The Black Folks of Hawaii: Muurs of the Western Island – A Retrospect

King Kamehameha
King Kamehameha
White Southerners, who settled the Hawaiian islands during the 19th Century had a song about the native people which ran, “You may call them Hawaiian, but they look like niggers to me.”

Setting aside their bigotry, the Southern settlers hit upon a fact which is studiously ignored by modern anthropologists and historians: the natives of Hawaii, America’s 50th State, were Black people whose ancestral roots extend back to the continent of Africa.

The story of the Black Hawaiians is one of the most tragic of modern times. It is a tale of adventure and gaiety in paradise that turned into a cultural nightmare. It is America’s best kept secret.

We must venture into antiquity to learn of the roots of the Black Hawaiians, whose glorious star, now vanished from the Heavens, once brightened the Pacific for two thousand years.

Most anthropologists, paleontologists and archaeologists around the world generally believe that human beings evolved on the continent of Africa, from 3 to 5 million years ago, and that they eventually spread from Africa into Europe, Asia the Pacific Islands and finally the Americas.

In time, these Black settlers developed very advanced societies that sent navigators to explore and settle various islands of the Pacific Ocean. They reached such places as New Guinea, Fiji, New Hebrides, New Zealand, the Society Islands, Tahiti, Easter Island and thousands more.

The first people to reach what is now Hawaii were Blacks from Polynesia – a name which means “many islands” – in the central Pacific. They sailed to Hawaii in giant canoes about 2,000 years ago.

The Hawaiians and their neighbors in the Pacific have long been the subject of controversy among scientists. The people in this part of the world are generally divided into three groups: Melanesians (the word means black islands), who are unmixed Black people; Micronesians (which means small islands), an ancient Black people who are now largely mixed with Asians; and Polynesians, a people who were also originally Black but have mixed historically with Asian Mongoloids and White Europeans.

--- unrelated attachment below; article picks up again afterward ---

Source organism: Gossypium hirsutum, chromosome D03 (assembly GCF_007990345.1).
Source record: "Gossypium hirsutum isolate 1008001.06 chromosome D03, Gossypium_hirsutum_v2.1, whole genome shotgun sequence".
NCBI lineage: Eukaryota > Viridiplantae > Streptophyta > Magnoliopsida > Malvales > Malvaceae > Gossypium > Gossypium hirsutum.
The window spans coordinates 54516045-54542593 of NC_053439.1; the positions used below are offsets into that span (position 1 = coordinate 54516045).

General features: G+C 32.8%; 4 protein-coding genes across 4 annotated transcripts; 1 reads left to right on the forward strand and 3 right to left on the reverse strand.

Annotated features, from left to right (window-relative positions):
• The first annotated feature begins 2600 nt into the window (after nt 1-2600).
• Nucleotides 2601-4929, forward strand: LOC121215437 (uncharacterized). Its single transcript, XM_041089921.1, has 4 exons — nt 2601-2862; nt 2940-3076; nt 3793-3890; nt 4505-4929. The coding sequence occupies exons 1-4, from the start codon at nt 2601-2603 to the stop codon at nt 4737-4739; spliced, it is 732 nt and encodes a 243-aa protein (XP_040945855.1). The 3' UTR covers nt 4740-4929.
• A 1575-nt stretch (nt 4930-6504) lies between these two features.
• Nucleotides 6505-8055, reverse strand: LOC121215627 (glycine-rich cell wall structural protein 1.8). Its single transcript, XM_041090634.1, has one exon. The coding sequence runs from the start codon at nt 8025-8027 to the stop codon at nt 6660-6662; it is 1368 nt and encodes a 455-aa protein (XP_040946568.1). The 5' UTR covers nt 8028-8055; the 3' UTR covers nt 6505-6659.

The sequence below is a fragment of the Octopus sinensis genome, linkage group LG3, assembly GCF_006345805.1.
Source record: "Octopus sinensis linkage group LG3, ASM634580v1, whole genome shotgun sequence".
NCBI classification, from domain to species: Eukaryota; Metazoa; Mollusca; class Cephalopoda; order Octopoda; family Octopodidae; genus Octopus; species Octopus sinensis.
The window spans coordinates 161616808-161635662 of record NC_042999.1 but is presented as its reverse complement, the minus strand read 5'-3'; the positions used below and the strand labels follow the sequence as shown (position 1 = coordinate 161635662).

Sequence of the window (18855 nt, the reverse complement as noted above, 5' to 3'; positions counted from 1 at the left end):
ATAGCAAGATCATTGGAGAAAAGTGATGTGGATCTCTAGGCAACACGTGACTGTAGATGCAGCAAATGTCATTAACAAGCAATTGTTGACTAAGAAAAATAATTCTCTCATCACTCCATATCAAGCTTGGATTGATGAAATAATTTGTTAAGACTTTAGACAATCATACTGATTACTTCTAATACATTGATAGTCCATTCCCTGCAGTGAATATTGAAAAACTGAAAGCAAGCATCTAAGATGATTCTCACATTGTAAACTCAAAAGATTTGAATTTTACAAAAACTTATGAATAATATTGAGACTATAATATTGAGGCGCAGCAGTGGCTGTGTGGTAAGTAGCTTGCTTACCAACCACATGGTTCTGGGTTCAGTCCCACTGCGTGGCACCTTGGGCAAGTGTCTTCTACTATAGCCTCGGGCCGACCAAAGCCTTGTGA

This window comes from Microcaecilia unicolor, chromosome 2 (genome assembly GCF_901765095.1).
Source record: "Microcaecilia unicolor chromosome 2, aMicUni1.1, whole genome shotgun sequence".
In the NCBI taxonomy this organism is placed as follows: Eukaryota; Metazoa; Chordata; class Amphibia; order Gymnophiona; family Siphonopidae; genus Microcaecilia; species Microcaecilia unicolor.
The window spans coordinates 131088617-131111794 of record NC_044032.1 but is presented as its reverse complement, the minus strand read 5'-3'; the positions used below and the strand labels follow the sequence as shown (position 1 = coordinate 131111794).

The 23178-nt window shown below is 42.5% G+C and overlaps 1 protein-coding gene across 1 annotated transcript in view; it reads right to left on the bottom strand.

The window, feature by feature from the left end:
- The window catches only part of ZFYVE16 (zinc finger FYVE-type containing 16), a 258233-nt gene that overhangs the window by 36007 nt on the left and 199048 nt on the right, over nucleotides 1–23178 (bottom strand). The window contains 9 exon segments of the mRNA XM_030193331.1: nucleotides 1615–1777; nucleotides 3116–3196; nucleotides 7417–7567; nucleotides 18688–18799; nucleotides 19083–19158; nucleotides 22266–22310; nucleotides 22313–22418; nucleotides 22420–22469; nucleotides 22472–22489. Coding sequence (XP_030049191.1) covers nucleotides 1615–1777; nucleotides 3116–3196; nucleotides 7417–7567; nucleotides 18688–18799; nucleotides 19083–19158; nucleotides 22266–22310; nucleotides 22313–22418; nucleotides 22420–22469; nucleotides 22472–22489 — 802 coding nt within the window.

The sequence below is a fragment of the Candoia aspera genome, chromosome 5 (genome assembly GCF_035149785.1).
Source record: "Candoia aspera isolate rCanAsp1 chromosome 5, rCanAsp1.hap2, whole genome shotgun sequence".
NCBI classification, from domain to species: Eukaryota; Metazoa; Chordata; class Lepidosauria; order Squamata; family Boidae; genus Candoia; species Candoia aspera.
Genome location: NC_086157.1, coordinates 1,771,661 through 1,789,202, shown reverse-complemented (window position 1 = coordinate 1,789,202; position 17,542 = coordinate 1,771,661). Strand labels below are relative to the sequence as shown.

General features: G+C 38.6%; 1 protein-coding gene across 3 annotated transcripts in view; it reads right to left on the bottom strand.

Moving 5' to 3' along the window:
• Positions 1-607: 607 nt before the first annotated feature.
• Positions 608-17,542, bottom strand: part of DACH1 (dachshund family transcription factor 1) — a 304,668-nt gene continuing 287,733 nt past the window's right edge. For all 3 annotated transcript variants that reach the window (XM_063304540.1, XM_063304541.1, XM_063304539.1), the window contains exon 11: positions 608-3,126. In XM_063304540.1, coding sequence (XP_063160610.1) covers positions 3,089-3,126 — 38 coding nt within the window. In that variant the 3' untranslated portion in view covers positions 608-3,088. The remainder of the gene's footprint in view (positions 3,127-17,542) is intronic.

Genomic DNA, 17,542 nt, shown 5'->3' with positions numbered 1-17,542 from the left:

The Black people themselves are an ethnological puzzle. Many like the Tasmanians, who were exterminated by English settlers were “pure” Blacks. The Australian Aborigines were also very dark with African features and curly hair.

“The basic strain of the original Hawaiians, as seen in their color and their faces,” writes historian J.A. Rogers in Sex and Race: Negro-Caucasian Mixing In All Ages and All Lands, “was undoubtedly Negro, with an admixture of mongolian.”

These people were of black and brown complexions with wavy or close-curled hair, broad facial features and fine physiques. In short, they had the same physical characteristics as millions of other people who now live in the Pacific Islands.

According to one early legend, these early settlers named their new home Hawaii in honor of a chief named Hawaii-Loa, who is said to have led the Polynesians to the islands. But the name Hawaii is also recognized as a form of Hawaiki, the legendary name of the Polynesian homeland to the west.

The ancient land of Hawaii was much like an African society. It was a series of islands ruled by strong-willed chiefs or kings who believed that they had descended from gods.

No written records of the islands were maintained, so a court genealogist, similar to the African griot, recited names, family exploits, battles and past glories of a proud people and their royal leaders.

Hawaiian life revolved around religious ceremonies. The heiau stone platforms, generally enclosed by stone walls, served the Hawaiians as temples. Inside these centers of worship were a number of objects for ceremonial use in various rituals.

They were used on numerous occasions, for to the Hawaiian people any new undertaking in life was cause for religious celebration. The principal Hawaiian gods were Kane (life), Lono (harvest) and Ku (war).

Closely linked to Hawaiian religious traditions was the kapu or law administered by the king. It was a rigid system of “rules and guides, do’s and dont’s, what’s and what-not’s” governing events from love-making and marriage to the season for catching certain fish.

It separated kings from commoners, men from women, and Hawaiians from foreigners. It was probably one of the most complex legal systems of the ancient world.


If ever there was a paradise on earth, the Hawaiians appear to have had it. Blessed by a glorious climate, the people basked in the sun, swam in clear water and participated in competitive games and sports.

They worked, to be sure, in order to live; but there was a fine line between work and play. Fishing, for example, was probably as much a water sport as a source of obtaining food.

The people shared their harvest so that no one was without food; and everyone found shelter in the marvelous huts built mainly from the leaves of palm and hala trees.